For years, Rusty Olson has had the dream of opening a Southern-style restaurant to reflect his roots in North and South Carolina. Now, after a fortuitous venue discovery, a team of friends to help build it into a restaurant, and an immersive trip to study food in the South, Rusty's Southern is finally preparing to open its doors at750 Ellis St.
We met up with Rusty and his chef Francis to learn more about their venture into bringing Southern food and community to the Tenderloin neighborhood.
With seven years as bar manager at Suppenkuche under his belt, Rusty is no stranger to the service industry, or to running a high-quality fast-paced restaurant and bar. Aspirations to open his own restaurant were stalled slightly by the learning curve of business classes, and the birth of his second child.
But late last year it all came together. Whether you believe in fate, God or luck, all seemed to play a part in the discovery of Rusty's Southern's physical space. Rusty attends City Church with his family, and befriended Reverend Paul Trudeau during his time there. Last year the Reverend began the process of building City Hope Community Center, a central Tenderloin hub that will cater to those recovering from addiction, or who have recently been released from jail.
The unfinished space for the community center is on Ellis Street, between Polk and Larkin. Almost nothing else exists on the block aside from a few long-standing auto shops. And on the first floor, underneath the planned City Hope Community Center space, was a former Vietnamese karaoke restaurant Splash Cafe and the future home of Rusty's Southern.
Paul showed Rusty the space, and he was immediately hooked. Together the pair took over the leases for the entire building, and construction on both projects began.
The restaurant space itself is large, with a long brass-covered bar to the left. The back of the restaurant opens up into a wide dining area, complete with banquette-style seating, and one large communal table. The tables are all made from pine, reclaimed from the floor of Odd Fellows Building on Market Street during its renovation.
(Photo: Nuala Sawyer / Hoodline)
Near a communal table at the back, a colorful mural is splashed across the wall, created on site by artist Joshua Short. The piece references time and place, and even has a model of Rusty's parents' home built into it. One aspect is interactive—but we'll let you figure that part out on your own.
With the reality of the restaurant taking shape, Biergarten chef Francis Rubio teamed up with Rusty to take the lead in the kitchen. With the physical space progressing fast, Rusty and Francis flew out to North Carolina to put themselves through a crash course in Southern cooking.Coming from a Filipino heritage, Francis is new to Southern food, though not to the concept. They're both "simple, honest food," he said. The pair visited every type of Southern food venue they could drive to, from fancy restaurants to places where the only seats were cinderblocks outside. Through their travels they honed the art of fried chicken, curated their Carolina barbecue plate, and began brainstorming ideas for brunch.
The menu will include classic Southern fare and barbecue, including brisket, succotash, shrimp and okra, and boiled peanuts. To start with, Rusty's Southern will serve dinner from Tuesday to Saturdays, with brunch on weekend mornings. Lunch plans will be developed as the restaurant catches its flow, bringing a much-needed weekend sit-down lunch option to the neighborhood.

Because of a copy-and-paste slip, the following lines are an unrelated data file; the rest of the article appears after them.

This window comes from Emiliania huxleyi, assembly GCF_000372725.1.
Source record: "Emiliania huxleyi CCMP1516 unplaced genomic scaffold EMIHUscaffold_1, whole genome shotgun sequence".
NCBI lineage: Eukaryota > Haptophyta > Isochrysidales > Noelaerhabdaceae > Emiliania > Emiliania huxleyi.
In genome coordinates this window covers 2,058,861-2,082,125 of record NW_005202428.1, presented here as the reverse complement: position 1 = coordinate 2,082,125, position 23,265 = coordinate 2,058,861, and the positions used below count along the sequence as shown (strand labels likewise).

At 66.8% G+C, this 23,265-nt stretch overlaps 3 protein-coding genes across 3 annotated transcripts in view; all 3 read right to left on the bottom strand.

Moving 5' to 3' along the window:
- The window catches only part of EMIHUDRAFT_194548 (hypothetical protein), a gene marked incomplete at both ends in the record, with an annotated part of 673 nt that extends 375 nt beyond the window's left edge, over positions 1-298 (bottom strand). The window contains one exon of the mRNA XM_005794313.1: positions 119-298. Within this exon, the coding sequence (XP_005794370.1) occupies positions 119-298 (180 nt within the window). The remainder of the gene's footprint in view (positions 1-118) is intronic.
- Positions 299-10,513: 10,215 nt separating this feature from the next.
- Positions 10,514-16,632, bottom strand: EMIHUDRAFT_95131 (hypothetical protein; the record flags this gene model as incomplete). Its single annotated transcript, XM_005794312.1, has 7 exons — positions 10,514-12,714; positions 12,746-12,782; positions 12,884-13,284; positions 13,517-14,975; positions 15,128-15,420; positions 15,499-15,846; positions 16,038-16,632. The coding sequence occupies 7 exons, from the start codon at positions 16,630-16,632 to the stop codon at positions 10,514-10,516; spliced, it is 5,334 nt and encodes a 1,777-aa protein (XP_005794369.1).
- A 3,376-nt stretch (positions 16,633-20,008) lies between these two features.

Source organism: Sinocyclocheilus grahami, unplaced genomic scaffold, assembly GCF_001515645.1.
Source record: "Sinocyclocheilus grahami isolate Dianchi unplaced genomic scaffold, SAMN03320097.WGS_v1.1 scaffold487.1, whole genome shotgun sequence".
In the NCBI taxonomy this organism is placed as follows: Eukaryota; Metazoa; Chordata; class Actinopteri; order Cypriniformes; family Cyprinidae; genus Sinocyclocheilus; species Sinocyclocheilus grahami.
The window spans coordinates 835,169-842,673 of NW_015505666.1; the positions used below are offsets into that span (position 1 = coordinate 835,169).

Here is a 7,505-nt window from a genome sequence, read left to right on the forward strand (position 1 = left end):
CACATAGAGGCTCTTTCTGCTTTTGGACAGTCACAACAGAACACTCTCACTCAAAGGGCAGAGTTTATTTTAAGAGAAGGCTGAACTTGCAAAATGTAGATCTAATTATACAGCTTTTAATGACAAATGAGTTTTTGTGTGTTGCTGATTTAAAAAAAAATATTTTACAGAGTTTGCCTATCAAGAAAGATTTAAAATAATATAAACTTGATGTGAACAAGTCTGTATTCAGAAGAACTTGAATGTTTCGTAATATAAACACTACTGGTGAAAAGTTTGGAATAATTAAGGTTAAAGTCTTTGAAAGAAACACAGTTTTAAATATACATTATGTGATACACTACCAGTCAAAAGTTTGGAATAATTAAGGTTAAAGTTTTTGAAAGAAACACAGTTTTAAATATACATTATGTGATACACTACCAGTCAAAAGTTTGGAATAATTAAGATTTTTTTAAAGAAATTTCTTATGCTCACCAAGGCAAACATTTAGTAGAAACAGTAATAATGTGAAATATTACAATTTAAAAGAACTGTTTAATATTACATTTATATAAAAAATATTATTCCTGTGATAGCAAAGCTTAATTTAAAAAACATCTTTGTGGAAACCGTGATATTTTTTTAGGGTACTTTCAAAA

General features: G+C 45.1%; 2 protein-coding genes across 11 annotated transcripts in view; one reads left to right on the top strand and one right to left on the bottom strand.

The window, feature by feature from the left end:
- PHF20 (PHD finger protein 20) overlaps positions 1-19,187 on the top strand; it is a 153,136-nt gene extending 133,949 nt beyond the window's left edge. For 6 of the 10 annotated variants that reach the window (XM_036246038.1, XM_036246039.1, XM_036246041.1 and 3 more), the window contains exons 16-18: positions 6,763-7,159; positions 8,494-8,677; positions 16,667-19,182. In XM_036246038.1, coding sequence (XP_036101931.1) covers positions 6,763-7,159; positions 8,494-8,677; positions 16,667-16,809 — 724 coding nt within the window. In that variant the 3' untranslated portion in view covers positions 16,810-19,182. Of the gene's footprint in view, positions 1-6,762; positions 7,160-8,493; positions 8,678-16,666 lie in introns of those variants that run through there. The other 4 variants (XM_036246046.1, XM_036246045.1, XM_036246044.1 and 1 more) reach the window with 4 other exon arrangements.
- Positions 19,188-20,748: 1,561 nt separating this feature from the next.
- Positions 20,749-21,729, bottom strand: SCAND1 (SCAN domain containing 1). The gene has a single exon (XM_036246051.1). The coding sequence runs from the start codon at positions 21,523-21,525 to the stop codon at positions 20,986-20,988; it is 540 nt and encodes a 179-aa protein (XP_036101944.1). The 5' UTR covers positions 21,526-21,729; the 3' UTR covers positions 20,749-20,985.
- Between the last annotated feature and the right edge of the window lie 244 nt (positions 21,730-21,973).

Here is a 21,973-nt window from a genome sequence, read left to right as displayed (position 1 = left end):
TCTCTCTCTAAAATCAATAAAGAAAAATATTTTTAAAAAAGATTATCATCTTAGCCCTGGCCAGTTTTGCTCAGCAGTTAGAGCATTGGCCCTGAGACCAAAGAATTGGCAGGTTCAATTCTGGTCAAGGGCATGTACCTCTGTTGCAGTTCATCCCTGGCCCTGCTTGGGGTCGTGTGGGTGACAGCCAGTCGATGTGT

As for booze, the restaurant will have eight beers on tap, and an additional 12-16 bottles available as well. With years of beer experience at Suppenkuche, Rusty knows German beers like the back of his hand. But now he's interested in branching out and focusing on beers that are largely produced in San Francisco and California. "If we were to have a beer philosophy, it would be to drink what's in our backyard," he says, and he's been working closely with a couple master cicerone friends who are helping to curate a beer list with something for everyone.
In addition to beer, Rusty's Southern will also have a wine list of around 30 bottles, all at an affordable price point.
Rusty is quick to admit that when he was first dreaming up the concept of his restaurant, the Tenderloin was not the location he had in mind. But ever since construction on his space started last year, he's grown to love the neighborhood. "I've come to understand and appreciate the other business owners, and the hard work they've put in," he says. He's making friends left, right and across the street with Paul who owns Allied Engine, a body shop that's been around for several decades. Paul brags that he's Rusty's Southern's first customer, thanks to the plates brought over by Rusty and Francis as they perfected the menu.
As for their neighbors upstairs, Rusty and Francis plan to nurture the connection between City Hope Community Center and Rusty's Southern. Current ideas include preparing free meals and snacks for events held at City Hope, and even offering a vocational training program in their kitchen for people who are transitioning out of jail and rehab.
"The two most important, base things in life are food and relationships," says Francis. "You need to eat and you need people around you. For me that's what colors the way I look at food. It's the love you do it with, and who you share it with."
Rusty's Southern will open its doors later this month. In the meantime, you can welcome it to the neighborhood by donating to its Kickstarter campaign or stay in the loop by liking Rusty's Southern Facebook page. We'll let you know when the Tenderloin's newest restaurant opens its doors.
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